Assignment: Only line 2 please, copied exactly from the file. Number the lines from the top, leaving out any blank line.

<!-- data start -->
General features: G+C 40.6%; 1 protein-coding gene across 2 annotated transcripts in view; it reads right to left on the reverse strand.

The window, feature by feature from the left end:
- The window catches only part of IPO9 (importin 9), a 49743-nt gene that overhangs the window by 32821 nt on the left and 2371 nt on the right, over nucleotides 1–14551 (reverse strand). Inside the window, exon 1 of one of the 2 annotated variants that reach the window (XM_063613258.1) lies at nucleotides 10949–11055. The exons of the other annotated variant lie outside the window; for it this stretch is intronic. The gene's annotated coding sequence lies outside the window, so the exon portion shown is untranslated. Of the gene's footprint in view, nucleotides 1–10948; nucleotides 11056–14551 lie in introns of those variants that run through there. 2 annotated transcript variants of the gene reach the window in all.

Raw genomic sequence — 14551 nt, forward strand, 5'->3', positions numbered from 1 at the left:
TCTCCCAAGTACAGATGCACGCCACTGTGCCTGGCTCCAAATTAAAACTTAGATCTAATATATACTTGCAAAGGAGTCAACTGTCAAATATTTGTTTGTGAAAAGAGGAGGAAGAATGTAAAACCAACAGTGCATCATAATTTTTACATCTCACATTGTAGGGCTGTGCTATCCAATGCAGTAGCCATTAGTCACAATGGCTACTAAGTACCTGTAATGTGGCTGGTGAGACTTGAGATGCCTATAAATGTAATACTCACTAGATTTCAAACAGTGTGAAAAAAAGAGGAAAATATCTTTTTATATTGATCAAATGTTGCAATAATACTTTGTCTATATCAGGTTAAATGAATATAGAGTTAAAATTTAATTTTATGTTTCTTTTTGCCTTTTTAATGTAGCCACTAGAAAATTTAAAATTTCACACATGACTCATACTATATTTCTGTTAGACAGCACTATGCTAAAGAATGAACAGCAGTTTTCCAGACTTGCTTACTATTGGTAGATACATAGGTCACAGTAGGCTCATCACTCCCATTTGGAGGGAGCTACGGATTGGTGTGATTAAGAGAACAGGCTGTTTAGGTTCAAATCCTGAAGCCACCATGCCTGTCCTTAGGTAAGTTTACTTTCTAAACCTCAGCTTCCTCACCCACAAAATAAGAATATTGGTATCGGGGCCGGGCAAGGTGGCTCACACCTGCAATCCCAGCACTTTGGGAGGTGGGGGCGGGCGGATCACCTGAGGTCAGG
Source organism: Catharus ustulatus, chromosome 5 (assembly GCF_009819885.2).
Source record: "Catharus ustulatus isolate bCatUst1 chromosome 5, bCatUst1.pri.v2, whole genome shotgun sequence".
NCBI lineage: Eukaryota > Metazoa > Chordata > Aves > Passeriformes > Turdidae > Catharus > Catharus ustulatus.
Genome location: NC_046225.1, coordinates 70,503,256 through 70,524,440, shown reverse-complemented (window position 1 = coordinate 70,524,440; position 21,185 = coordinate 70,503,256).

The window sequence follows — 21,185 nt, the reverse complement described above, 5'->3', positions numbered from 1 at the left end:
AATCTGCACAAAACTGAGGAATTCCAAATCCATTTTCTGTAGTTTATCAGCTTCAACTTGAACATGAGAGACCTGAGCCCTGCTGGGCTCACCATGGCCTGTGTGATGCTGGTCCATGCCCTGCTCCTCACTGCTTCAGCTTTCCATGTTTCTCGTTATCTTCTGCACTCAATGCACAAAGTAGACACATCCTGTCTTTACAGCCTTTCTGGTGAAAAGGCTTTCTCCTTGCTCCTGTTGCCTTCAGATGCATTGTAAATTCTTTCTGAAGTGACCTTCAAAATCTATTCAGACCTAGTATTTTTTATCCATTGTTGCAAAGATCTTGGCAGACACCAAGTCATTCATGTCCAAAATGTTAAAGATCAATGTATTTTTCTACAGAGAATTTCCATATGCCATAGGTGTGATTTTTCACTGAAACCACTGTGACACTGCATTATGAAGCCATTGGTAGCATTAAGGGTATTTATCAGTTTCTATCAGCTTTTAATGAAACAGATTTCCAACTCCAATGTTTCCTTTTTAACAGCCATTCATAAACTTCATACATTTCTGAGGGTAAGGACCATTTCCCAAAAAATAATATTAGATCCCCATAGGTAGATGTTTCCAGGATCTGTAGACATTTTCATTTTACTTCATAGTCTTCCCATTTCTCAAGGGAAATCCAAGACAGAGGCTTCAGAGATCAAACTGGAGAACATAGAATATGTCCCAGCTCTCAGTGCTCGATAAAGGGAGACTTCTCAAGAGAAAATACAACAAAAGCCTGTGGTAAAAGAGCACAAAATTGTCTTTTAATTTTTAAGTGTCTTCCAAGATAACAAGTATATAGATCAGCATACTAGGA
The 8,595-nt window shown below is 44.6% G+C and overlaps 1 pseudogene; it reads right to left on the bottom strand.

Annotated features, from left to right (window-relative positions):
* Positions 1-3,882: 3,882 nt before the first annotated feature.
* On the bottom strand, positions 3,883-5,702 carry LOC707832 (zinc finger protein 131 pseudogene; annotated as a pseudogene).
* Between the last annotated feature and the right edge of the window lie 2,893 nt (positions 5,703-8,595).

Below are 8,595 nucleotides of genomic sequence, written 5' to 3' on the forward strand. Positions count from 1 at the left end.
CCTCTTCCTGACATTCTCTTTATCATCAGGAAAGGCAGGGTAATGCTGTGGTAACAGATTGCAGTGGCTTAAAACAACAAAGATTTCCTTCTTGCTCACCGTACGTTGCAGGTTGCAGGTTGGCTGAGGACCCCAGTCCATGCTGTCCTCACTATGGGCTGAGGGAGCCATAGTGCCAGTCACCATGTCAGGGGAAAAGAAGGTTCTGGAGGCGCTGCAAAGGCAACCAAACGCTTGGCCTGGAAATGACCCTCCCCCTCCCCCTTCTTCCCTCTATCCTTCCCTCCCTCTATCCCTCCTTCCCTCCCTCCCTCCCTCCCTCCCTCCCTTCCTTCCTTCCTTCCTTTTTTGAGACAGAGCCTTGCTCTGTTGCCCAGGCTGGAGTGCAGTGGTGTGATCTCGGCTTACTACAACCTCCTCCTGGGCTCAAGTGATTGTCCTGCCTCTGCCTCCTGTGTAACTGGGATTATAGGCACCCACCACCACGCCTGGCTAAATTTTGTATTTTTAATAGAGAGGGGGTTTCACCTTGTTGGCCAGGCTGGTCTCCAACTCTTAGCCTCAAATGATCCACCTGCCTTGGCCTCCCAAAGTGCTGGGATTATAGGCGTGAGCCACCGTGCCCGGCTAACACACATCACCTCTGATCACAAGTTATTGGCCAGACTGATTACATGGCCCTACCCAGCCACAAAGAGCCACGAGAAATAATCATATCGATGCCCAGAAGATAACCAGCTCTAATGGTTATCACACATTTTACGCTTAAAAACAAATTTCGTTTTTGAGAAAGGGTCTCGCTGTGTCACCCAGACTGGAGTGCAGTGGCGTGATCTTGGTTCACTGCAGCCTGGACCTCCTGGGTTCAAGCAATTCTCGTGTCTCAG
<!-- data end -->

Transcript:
The window, feature by feature from the left end: